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State of Ill. Ex Rel. Skinner v. Lombard Co.

ILLINOIS APPELLATE COURT — FIRST DISTRICT (3RD DIVISION) ORDER VACATED AND CAUSE REMANDED.


OPINION FILED APRIL 21, 1982.

THE STATE OF ILLINOIS EX REL. SAMUEL K. SKINNER, CHAIRMAN, CAPITAL DEVELOPMENT BOARD, PLAINTIFF-APPELLEE,

v.

THE LOMBARD COMPANY, DEFENDANT-APPELLANT. — (FITCH/LA ROCCA ASSOCIATES, INC., ET AL., DEFENDANTS.)

APPEAL from the Circuit Court of Cook County; the Hon. MYRON T. GOMBERG, Judge, presiding.

JUSTICE MCGILLICUDDY DELIVERED THE OPINION OF THE COURT:

This case comes before this court as a permissive interlocutory appeal pursuant to Supreme Court Rule 308 (Ill. Rev. Stat. 1979, ch. 110A, par. 308) and concerns the interpretation of a certain building contract. *fn1

The plaintiff, the State of Illinois ex rel. Samuel K. Skinner, Chairman, Capital Development Board (Capital), brought this action in the circuit court of Cook County for breach of contract and negligence arising out of alleged deficiencies in the construction of Morton Community College. The defendants are the architect, Fitch/LaRocca Associates, Inc.; the general contractor, the Lombard Company (Lombard); its surety, Aetna Casualty and Surety Company; the electrical contractor, Gordon Electric Construction Co.; and its surety, Fidelity and Deposit Company of Maryland.

Lombard filed a motion to dismiss the action or, in the alternative, for a stay of proceedings and to compel arbitration as provided in its construction contract with Capital. The contract between Capital and Lombard, which was executed on December 6, 1973, consisted of the general conditions of the contract for construction, prepared by the American Institute of Architects as Document A201, and the supplemental general conditions, prepared by the parties. The pertinent provisions of the contract, relating to the motion, are as follows:

"7.6 RIGHTS AND REMEDIES

7.6.1 The duties and obligations imposed by the Contract Documents and the rights and remedies available thereunder shall be in addition to and not a limitation of any duties, obligations, rights and remedies otherwise imposed or available by law."

"7.10 ARBITRATION

7.10.1 All claims, disputes and other matters in question arising out of, or relating to, this Contract or the breach thereof, except as set forth in Subparagraph 2.2.9 with respect to the Architect's decisions on matters relating to artistic effect, and except for claims which have been waived by the making or acceptance of final payment as provided by Subparagraphs 9.7.5 and 9.7.6, shall be decided by arbitration in accordance with the Construction Industry Arbitration Rules of the American Arbitration Association then obtaining unless the parties mutually agree otherwise. This agreement to arbitrate shall be specifically enforceable under the prevailing arbitration law. The award rendered by the arbitrators shall be final, and judgment may be entered upon it in accordance with applicable law in any court having jurisdiction thereof."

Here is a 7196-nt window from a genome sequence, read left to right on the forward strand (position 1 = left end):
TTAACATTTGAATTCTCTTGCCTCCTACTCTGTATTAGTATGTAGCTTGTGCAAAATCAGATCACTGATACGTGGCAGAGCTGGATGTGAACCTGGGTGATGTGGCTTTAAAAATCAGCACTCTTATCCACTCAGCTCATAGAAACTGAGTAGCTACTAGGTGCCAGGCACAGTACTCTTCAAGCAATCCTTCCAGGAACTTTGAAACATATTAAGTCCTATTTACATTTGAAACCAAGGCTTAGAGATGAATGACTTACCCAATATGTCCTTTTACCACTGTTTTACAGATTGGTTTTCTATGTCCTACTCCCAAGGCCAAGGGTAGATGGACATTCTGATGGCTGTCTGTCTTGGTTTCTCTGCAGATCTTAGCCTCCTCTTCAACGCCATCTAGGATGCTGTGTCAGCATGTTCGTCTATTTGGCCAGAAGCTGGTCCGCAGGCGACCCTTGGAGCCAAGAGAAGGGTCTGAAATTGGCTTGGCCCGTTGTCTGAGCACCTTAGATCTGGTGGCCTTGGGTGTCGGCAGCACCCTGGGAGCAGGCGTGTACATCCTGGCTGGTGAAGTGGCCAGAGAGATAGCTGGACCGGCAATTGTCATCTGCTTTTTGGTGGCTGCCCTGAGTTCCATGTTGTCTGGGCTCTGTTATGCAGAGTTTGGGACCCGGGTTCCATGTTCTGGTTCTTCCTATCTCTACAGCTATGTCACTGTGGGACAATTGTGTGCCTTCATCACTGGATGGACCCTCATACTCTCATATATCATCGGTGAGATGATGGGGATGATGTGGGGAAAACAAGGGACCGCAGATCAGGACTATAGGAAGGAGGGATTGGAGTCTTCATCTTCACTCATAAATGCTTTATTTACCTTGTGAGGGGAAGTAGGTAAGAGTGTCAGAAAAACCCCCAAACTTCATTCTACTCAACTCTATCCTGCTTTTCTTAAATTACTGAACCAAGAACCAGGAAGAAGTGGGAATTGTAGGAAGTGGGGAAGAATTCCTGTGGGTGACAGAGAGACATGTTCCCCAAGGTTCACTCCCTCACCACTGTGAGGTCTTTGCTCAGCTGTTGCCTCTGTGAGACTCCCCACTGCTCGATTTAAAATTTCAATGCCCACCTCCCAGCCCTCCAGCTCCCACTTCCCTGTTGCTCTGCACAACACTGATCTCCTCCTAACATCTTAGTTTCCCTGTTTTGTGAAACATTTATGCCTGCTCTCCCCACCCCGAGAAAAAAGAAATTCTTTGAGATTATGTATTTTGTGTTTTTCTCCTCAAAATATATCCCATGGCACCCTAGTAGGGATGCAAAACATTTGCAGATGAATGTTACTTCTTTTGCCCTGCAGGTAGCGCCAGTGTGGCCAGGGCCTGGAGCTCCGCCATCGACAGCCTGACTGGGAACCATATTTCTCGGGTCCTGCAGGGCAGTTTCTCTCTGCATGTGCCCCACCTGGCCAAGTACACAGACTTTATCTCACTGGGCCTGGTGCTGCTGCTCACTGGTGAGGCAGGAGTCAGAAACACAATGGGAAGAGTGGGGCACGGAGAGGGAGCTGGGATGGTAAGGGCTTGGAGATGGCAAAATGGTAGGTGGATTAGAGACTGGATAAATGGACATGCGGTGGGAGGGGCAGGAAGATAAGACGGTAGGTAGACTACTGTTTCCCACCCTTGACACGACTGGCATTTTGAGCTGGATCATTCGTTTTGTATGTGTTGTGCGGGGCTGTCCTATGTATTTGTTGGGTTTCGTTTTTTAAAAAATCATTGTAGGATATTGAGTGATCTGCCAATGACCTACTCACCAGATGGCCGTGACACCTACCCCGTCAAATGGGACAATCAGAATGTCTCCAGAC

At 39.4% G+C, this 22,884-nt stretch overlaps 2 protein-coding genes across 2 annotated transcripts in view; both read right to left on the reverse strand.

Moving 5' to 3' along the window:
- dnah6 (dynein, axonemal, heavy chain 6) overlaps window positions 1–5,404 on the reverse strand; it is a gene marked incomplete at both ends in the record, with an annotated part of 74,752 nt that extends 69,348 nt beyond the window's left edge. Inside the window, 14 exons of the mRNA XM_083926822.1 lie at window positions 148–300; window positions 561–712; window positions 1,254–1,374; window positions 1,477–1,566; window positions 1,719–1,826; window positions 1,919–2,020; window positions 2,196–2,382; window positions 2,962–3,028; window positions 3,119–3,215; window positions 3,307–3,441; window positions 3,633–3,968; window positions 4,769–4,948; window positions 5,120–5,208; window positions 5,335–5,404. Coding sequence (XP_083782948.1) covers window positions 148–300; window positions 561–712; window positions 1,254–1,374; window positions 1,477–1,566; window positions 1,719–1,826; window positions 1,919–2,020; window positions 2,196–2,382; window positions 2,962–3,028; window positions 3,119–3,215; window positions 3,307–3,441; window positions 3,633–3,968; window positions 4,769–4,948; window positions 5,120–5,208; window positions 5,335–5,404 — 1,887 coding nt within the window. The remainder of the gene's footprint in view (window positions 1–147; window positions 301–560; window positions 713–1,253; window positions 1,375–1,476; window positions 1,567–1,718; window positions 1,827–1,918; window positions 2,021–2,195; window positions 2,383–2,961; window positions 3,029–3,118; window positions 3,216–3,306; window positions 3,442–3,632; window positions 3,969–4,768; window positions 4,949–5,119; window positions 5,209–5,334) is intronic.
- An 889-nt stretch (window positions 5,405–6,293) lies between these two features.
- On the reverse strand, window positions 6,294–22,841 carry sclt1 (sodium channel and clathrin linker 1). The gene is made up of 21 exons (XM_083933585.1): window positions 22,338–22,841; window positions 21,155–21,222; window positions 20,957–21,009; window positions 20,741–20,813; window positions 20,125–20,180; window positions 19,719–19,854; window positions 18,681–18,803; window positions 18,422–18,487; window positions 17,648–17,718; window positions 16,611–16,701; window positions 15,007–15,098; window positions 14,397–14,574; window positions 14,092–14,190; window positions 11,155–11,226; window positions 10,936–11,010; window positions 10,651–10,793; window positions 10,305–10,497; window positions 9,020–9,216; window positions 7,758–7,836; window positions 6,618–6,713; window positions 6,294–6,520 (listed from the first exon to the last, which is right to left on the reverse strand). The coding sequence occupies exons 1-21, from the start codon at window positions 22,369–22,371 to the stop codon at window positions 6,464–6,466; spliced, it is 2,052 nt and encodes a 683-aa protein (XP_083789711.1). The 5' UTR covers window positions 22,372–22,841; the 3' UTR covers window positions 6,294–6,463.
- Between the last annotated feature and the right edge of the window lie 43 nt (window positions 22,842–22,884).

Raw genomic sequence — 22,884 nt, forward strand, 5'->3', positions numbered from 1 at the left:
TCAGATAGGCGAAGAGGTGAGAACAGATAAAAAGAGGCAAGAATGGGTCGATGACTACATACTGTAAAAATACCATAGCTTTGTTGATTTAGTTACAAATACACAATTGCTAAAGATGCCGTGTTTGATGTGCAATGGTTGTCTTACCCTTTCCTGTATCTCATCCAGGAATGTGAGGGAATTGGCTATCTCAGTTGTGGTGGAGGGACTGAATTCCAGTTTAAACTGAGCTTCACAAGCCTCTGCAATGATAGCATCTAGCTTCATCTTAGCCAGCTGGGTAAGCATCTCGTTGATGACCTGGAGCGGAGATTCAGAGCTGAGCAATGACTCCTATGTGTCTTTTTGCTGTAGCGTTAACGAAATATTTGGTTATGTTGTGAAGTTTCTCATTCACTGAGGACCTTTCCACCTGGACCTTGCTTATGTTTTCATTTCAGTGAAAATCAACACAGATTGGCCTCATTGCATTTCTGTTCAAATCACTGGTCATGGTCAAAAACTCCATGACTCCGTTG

"7.10.3 The Contractor shall carry on the Work and maintain the progress schedule during any arbitration proceedings, unless otherwise agreed by him and the Owner in writing."

On December 11, 1980, the trial court denied the motion to dismiss, finding that:

"It was the clear intention of the agreement as expressed in Articles 7.6.1 and 7.10 of the General Conditions of the Contract for Construction that arbitration be used for any and all claims or problems that arose during the course of construction. Once the building was completed, all remedies available by law under Article 7.6.1, namely, a lawsuit, may be used."

On December 19, 1980, the trial court certified the following questions for immediate appeal:

"(1) Whether an arbitration provision in a building construction contract preempts suit, when the contract also provides that the remedies available thereunder `shall be in addition to and not in limitation of any duties, obligations, rights and remedies otherwise imposed or available by law.'

(2) Whether an arbitration provision in a building construction contract which also provides the remedies available thereunder are `in addition to and not in limitation of' any remedies otherwise available by law was intended to settle disputes arising while the contract was executory and that suit is an available remedy for matters which arise after completion of construction."

It is a general rule that parties are bound to arbitrate only those issues which by clear and unequivocal language they have agreed to arbitrate. (Flood v. Country Mutual Insurance Co. (1968), 41 Ill.2d 91, 242 N.E.2d 149; Ozdeger v. Altay (1978), 66 Ill. App.3d 629, 384 N.E.2d 82.) Article 7.10.1 of the construction contract clearly and unequivocally provides that all claims arising out of or relating to the contract or the breach thereof shall be decided by arbitration. It is undisputed that the claims in the instant case arose out of an alleged breach of the construction contract.